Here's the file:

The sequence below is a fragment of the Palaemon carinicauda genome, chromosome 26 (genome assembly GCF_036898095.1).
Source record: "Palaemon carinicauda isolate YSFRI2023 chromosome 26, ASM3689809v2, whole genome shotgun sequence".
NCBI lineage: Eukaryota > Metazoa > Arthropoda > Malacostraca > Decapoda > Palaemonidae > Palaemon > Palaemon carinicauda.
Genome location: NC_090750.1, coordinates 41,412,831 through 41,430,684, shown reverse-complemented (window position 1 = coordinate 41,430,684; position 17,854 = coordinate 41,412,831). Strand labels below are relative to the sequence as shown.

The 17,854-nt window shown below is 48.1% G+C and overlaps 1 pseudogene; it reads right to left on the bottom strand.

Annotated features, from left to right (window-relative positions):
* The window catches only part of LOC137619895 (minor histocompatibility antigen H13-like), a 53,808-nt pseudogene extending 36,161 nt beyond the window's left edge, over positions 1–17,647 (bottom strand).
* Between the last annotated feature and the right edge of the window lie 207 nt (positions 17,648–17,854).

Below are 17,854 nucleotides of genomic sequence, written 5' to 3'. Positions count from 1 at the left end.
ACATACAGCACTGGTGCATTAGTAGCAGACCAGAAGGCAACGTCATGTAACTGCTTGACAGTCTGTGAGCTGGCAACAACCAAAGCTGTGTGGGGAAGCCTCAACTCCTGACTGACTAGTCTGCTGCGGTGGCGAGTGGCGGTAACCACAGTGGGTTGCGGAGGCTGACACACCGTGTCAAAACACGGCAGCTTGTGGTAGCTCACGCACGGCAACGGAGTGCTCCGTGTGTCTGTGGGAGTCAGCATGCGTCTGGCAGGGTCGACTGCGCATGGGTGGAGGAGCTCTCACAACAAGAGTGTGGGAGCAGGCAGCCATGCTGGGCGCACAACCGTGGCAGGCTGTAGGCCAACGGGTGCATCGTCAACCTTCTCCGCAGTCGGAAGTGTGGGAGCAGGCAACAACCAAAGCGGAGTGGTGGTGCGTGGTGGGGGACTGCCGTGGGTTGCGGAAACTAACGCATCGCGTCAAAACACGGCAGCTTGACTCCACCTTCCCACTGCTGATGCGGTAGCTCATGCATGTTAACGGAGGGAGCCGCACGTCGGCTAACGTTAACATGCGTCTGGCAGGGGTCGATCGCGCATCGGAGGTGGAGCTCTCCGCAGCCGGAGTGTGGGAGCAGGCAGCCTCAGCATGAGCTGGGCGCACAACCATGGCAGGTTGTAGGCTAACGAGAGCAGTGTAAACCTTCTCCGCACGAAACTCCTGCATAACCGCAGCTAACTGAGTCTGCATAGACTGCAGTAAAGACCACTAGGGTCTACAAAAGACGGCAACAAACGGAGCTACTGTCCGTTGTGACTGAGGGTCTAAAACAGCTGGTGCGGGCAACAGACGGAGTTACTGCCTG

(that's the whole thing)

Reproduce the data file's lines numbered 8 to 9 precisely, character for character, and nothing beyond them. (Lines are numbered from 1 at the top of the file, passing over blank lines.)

* Between the last annotated feature and the right edge of the window lie 207 nt (positions 17,648–17,854).

Below are 17,854 nucleotides of genomic sequence, written 5' to 3'. Positions count from 1 at the left end.